Base opening is for ash and residue the falls down the air tube. Without it, the tube would eventually fill up with debris and the air blower would not work.

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  • Drake88 commented on Itsatrav's instructable Hex Nut D61 year ago
    Hex Nut D6

    Just an idea, but using bronze, brass, or copper nuts might also add to the 'effect'. Might also want to use acrylic model paint instead of the spray paint to make the pips really stand out.Also, if you could use two hex bolts for the 'end' pips. Just measure the length of one bolt so that it will meet the other in the middle of one pip(nut). Applying a little super-glue or locktite to each nuts location on the bolt(and a drop or two for the connector nut) before screwing them down should insure they will not move(or separate in the case of the connector nut) for quite some time.

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  • Drake88 commented on tlp801's instructable Trash-Vac!!1 year ago
    Trash-Vac!!

    Not trying to be an inventor's buzz-kill, but I've always used a trick I learned from my first job, a local burger joint(not a chain or franchise).First spray the inside of the empty can with a nice smelling disinfectant(Lysol works), so that you get the sides of the can a little damp.(This also keeps the can smelling nice - even in a fast-food restaurant)Second take one trash bag, fully expand it(OUTSIDE of the can). Then grab the sealed end of the bag, and 'toss' the bottom end of the bag into the trash can without holding the bag anywhere else. As you spread the open end over the can edge, blow hard into the bag to cause it to inflate(forcing it into contact with the can sides). Once the bag is fully expanded, tie off the bag so it cannot fall inside the can.Opening the bag first rem...

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    Not trying to be an inventor's buzz-kill, but I've always used a trick I learned from my first job, a local burger joint(not a chain or franchise).First spray the inside of the empty can with a nice smelling disinfectant(Lysol works), so that you get the sides of the can a little damp.(This also keeps the can smelling nice - even in a fast-food restaurant)Second take one trash bag, fully expand it(OUTSIDE of the can). Then grab the sealed end of the bag, and 'toss' the bottom end of the bag into the trash can without holding the bag anywhere else. As you spread the open end over the can edge, blow hard into the bag to cause it to inflate(forcing it into contact with the can sides). Once the bag is fully expanded, tie off the bag so it cannot fall inside the can.Opening the bag first removes the static electricity/ vacuum effect that makes it so hard to open the bag while inside the can. Spraying the inside of the can with disinfectant does two things - first, it makes the can smell better and second, the liquid causes the bag to 'stick' to the can sides while the bag is inflated(which insures that no folds or twists will 'catch' trash later and possibly cause the bag to rip/split).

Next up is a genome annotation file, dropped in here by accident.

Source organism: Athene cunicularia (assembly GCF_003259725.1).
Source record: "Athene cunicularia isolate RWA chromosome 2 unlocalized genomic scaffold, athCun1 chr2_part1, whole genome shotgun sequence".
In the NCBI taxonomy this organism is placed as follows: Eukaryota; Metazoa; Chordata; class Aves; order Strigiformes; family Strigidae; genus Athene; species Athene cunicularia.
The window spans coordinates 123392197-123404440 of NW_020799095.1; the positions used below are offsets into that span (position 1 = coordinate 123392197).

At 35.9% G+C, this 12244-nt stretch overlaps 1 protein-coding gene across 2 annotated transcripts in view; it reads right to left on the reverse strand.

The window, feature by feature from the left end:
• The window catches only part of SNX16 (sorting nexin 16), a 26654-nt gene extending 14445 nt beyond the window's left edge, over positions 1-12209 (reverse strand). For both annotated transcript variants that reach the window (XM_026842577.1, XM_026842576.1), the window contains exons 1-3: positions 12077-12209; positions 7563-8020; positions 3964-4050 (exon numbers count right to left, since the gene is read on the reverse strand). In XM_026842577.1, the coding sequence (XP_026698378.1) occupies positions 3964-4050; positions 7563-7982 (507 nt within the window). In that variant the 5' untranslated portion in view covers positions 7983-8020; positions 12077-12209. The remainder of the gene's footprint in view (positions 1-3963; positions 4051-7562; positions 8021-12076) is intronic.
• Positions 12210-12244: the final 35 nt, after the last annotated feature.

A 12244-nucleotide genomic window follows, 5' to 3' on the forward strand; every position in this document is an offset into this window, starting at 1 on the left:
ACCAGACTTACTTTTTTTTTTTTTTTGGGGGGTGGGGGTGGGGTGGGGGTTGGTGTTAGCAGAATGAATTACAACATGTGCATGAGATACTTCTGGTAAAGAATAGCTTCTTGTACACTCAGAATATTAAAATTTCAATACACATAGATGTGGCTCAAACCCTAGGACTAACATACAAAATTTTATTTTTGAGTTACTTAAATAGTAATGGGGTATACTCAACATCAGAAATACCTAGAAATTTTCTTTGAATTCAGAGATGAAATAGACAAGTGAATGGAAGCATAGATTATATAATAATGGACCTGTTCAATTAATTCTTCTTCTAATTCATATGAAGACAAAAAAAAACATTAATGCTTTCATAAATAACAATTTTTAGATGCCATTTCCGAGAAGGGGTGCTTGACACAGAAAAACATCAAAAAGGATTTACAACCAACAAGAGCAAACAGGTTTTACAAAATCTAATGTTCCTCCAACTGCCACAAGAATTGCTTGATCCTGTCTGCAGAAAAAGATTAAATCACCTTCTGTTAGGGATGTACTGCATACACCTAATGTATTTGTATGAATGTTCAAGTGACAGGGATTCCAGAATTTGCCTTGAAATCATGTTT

Not trying to be an inventor's buzz-kill, but I've always used a trick I learned from my first job, a local burger joint(not a chain or franchise).First spray the inside of the empty can with a nice smelling disinfectant(Lysol works), so that you get the sides of the can a little damp.(This also keeps the can smelling nice - even in a fast-food restaurant)Second take one trash bag, fully expand it(OUTSIDE of the can). Then grab the sealed end of the bag, and 'toss' the bottom end of the bag into the trash can without hold in the bag anywhere else. As you spread the open end over the can edge, blow hard into the bag to cause it to inflate(forcing it into contact with the can sides). Once the bag is fully expanded, tie off the bag so it cannot fall inside the can.Opening the bag first rem...

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    Not trying to be an inventor's buzz-kill, but I've always used a trick I learned from my first job, a local burger joint(not a chain or franchise).First spray the inside of the empty can with a nice smelling disinfectant(Lysol works), so that you get the sides of the can a little damp.(This also keeps the can smelling nice - even in a fast-food restaurant)Second take one trash bag, fully expand it(OUTSIDE of the can). Then grab the sealed end of the bag, and 'toss' the bottom end of the bag into the trash can without hold in the bag anywhere else. As you spread the open end over the can edge, blow hard into the bag to cause it to inflate(forcing it into contact with the can sides). Once the bag is fully expanded, tie off the bag so it cannot fall inside the can.Opening the bag first removes the static electricity/ vacuum effect that makes it so hard to open the bag while inside the can. Spraying the inside of the can with disinfectant does two things - first, it makes the can smell better and second, the liquid causes the bag to 'stick' to the can sides while the bag is inflated(which insures that no folds or twists will 'catch' trash later and possibly cause the bag to rip/split).